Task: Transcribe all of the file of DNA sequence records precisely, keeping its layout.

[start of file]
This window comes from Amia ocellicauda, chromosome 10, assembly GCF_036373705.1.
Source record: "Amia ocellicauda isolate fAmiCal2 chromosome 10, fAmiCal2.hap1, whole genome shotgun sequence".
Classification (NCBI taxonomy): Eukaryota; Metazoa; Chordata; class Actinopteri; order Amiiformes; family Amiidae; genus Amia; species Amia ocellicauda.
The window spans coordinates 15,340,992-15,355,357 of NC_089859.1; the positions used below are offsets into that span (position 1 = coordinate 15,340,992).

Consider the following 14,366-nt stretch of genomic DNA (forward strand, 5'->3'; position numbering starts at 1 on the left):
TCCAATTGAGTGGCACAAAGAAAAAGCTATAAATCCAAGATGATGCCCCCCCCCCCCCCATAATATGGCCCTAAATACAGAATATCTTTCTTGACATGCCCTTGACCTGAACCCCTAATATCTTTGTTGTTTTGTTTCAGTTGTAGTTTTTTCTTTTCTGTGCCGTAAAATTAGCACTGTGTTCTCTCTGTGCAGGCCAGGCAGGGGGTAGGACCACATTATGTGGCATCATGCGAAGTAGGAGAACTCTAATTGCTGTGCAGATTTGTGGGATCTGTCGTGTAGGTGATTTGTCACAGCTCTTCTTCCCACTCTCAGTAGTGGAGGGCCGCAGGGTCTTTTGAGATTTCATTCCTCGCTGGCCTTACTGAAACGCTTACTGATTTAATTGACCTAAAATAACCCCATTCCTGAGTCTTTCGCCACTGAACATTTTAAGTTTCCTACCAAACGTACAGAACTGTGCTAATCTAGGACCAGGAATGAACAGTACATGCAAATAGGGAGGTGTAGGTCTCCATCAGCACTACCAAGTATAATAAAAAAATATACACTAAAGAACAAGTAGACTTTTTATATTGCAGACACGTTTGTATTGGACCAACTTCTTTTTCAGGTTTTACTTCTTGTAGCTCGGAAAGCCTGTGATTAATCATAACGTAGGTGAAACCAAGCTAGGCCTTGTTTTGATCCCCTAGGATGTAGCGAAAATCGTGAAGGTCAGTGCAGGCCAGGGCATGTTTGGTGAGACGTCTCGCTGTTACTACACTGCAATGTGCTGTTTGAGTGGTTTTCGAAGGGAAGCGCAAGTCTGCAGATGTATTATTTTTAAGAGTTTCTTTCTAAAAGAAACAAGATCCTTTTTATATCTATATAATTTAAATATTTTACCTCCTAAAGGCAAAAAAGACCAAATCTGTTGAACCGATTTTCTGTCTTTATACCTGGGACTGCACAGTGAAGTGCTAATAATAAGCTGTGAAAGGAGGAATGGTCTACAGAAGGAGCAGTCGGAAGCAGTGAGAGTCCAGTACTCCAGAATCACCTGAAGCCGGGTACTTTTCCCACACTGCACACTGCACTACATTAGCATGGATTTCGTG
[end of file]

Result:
This window comes from Amia ocellicauda, chromosome 10, assembly GCF_036373705.1.
Source record: "Amia ocellicauda isolate fAmiCal2 chromosome 10, fAmiCal2.hap1, whole genome shotgun sequence".
Classification (NCBI taxonomy): Eukaryota; Metazoa; Chordata; class Actinopteri; order Amiiformes; family Amiidae; genus Amia; species Amia ocellicauda.
The window spans coordinates 15,340,992-15,355,357 of NC_089859.1; the positions used below are offsets into that span (position 1 = coordinate 15,340,992).

Consider the following 14,366-nt stretch of genomic DNA (forward strand, 5'->3'; position numbering starts at 1 on the left):
TCCAATTGAGTGGCACAAAGAAAAAGCTATAAATCCAAGATGATGCCCCCCCCCCCCCCATAATATGGCCCTAAATACAGAATATCTTTCTTGACATGCCCTTGACCTGAACCCCTAATATCTTTGTTGTTTTGTTTCAGTTGTAGTTTTTTCTTTTCTGTGCCGTAAAATTAGCACTGTGTTCTCTCTGTGCAGGCCAGGCAGGGGGTAGGACCACATTATGTGGCATCATGCGAAGTAGGAGAACTCTAATTGCTGTGCAGATTTGTGGGATCTGTCGTGTAGGTGATTTGTCACAGCTCTTCTTCCCACTCTCAGTAGTGGAGGGCCGCAGGGTCTTTTGAGATTTCATTCCTCGCTGGCCTTACTGAAACGCTTACTGATTTAATTGACCTAAAATAACCCCATTCCTGAGTCTTTCGCCACTGAACATTTTAAGTTTCCTACCAAACGTACAGAACTGTGCTAATCTAGGACCAGGAATGAACAGTACATGCAAATAGGGAGGTGTAGGTCTCCATCAGCACTACCAAGTATAATAAAAAAATATACACTAAAGAACAAGTAGACTTTTTATATTGCAGACACGTTTGTATTGGACCAACTTCTTTTTCAGGTTTTACTTCTTGTAGCTCGGAAAGCCTGTGATTAATCATAACGTAGGTGAAACCAAGCTAGGCCTTGTTTTGATCCCCTAGGATGTAGCGAAAATCGTGAAGGTCAGTGCAGGCCAGGGCATGTTTGGTGAGACGTCTCGCTGTTACTACACTGCAATGTGCTGTTTGAGTGGTTTTCGAAGGGAAGCGCAAGTCTGCAGATGTATTATTTTTAAGAGTTTCTTTCTAAAAGAAACAAGATCCTTTTTATATCTATATAATTTAAATATTTTACCTCCTAAAGGCAAAAAAGACCAAATCTGTTGAACCGATTTTCTGTCTTTATACCTGGGACTGCACAGTGAAGTGCTAATAATAAGCTGTGAAAGGAGGAATGGTCTACAGAAGGAGCAGTCGGAAGCAGTGAGAGTCCAGTACTCCAGAATCACCTGAAGCCGGGTACTTTTCCCACACTGCACACTGCACTACATTAGCATGGATTTCGTG